When a dialing platform or voice service provider is sued under the Telephone Consumer Protection Act (TCPA), it often can successfully move to dismiss because it did not "make" the calls at issue or is immune from liability as a "common carrier."

These and other defenses were recently raised by several voice service providers in a putative TCPA class action pending in the U.S. District Court for the District of West Virginia, but were rejected when the court denied the carriers' motion to dismiss. The court's decision provides a critical lesson—and warning—for voice service providers and emphasizes the need to step up illegal robocall mitigation efforts.

Mey v. All Access Telecom, Inc. et al.

In Mey v. All Access Telecom, Inc. et al., the West Virginia-based plaintiff filed a class action lawsuit against several communications service providers, alleging they each violated the TCPA by transmitting calls over their networks (and specifically to the plaintiff) that contained spoofed Caller ID information. In a joint motion, the service providers requested that the TCPA claims against them be dismissed because the court did not have personal jurisdiction over them, the providers did not "make" the allegedly offending calls but only transmitted them, and the providers were immune from TCPA liability as "common carriers." The court rejected all of these arguments and denied the motion to dismiss.

In rejecting defendants' personal jurisdiction argument, the court concluded that the defendants could not justifiably argue that they were "mere middlemen" with respect to the calls at issue, and accepted plaintiff's allegation that they had purposefully and knowingly directed their actions toward West Virginia. As the court explained, "[e]ach Defendant was paid to send these calls into West Virginia, each knew the calls were headed to West Virginia, and the calls were in fact received in West Virginia." Thus, "[b]ecause each Defendant profited from its exposure to [the West Virginia] market," they were answerable in West Virginia courts for their conduct.

The court was similarly unconvinced by defendants' assertion that they did not "make" the calls at issue, noting that "the scope of liability under the TCPA is broader than defendants suggest," and that they could indeed be deemed call "makers" if they were "so involved in the placing of [the calls] as to be deemed to have initiated [them]." Referencing a 2015 FCC order outlining the factors to be considered in the call "maker" analysis, the court explained that one must look to the "totality of the facts and circumstances" surrounding the alleged Caller ID spoofing, including the extent to which the defendants "willfully enable[d] fraudulent spoofing of telephone numbers," "assist[ed] telemarketers in blocking Caller ID," and "knowingly allowed its client(s) to use [its services] for unlawful purposes."

According to the court, the plaintiff had alleged sufficient facts supporting the call "maker" factors to survive a motion to dismiss. The court based this conclusion on the plaintiff's assertions that each provider knew when spoofed robocalls were being placed through their networks, knew that the callers were spoofing invalid numbers, and could easily have identified and blocked the robocalls based on the large volumes of calls originating from specific callers.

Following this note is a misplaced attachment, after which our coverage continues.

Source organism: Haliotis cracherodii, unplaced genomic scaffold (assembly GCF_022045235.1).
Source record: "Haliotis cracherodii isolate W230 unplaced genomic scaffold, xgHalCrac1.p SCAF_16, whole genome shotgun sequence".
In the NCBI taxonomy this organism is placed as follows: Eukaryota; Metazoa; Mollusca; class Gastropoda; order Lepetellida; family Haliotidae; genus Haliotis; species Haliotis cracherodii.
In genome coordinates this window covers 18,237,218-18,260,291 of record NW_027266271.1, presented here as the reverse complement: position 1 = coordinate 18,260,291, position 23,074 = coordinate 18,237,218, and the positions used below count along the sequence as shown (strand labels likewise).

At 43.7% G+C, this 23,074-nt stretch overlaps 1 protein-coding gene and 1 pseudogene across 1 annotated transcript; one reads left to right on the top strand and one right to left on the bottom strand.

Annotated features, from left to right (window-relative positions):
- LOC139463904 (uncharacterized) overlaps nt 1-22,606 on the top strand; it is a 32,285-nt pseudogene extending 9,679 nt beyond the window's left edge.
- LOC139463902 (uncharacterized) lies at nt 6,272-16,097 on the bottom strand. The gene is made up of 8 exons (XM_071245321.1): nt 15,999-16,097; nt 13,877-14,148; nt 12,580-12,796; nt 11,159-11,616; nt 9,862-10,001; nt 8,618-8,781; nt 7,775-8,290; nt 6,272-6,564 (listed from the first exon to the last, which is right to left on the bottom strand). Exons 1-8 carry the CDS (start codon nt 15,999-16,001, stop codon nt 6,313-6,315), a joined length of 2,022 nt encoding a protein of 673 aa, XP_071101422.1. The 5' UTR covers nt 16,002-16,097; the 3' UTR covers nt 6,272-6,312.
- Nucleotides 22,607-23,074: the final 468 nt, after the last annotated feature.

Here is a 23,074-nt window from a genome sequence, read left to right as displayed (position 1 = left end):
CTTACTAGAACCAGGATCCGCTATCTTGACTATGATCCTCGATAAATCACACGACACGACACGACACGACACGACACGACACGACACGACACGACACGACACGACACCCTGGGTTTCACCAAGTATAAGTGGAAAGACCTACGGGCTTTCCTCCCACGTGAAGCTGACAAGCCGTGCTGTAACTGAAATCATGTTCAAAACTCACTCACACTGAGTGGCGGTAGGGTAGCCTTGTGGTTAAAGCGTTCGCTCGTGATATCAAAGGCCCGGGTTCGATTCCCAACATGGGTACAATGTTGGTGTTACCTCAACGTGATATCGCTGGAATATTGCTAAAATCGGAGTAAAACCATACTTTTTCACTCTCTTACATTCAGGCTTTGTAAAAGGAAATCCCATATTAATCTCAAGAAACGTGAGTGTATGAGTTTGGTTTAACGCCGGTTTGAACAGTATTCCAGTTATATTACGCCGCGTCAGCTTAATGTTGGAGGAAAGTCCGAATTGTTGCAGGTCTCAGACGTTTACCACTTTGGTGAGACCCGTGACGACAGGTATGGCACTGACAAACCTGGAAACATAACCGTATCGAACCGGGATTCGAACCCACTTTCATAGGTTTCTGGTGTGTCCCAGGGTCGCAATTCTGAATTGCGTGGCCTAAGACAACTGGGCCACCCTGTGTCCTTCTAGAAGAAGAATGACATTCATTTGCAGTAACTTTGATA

The court also used these same allegations to reject the defendants' common carrier defense, concluding that common carriers can be liable under the TCPA if they had "a high degree of involvement or actual notice of an illegal use" and "fail[ed] to take steps to prevent such transmissions." According to the court, the plaintiff's allegations signaled the type of involvement that could meet this standard.

We note that this may not be the final word on whether the complaint in Mey will survive dismissal. The plaintiff has announced that she will amend her complaint again because she "acknowledges that her allegations regarding [the TCPA count against the carriers] do not satisfy the Facebook [v. Duguid] standard." In the Facebook decision, the U.S. Supreme Court substantially narrowed the autodialer definition, so plaintiff's anticipated amendment will generate an opportunity for the carriers to file another motion to dismiss.

Lessons Learned: The Need to Implement Illegal Robocall Mitigation Policies

The district court's decision on the motion to dismiss is limited: All it really means is that the plaintiff has pled sufficient facts to survive a motion to dismiss. The defendants will still have a chance to establish their defenses through discovery and summary judgment, and will be able to argue that Facebook precludes the claims. But the decision nevertheless provides a valuable lesson—and warning—for voice service providers.

In particular, given the FCC's focus on illegal robocalls, including its orders requiring providers to implement caller authentication technology, improve call blocking efforts, and deploy other robocall mitigation strategies, it is more important than ever for providers to ensure they are doing everything they can to safeguard their networks from transmitting illegal and fraudulent robocalls—failing to implement these strategies presents a host of FCC enforcement risks. As this decision highlights, such failures may also lead to TCPA liability (or, at the very least, being named in a costly TCPA class action lawsuit that may not be subject to early dismissal).

Accordingly, it is in the best interest of all providers to ensure that they acknowledge the FCC's most recent illegal robocall guidance and implement caller authentication and robocall mitigation strategies consistent with the FCC's policies and requirements.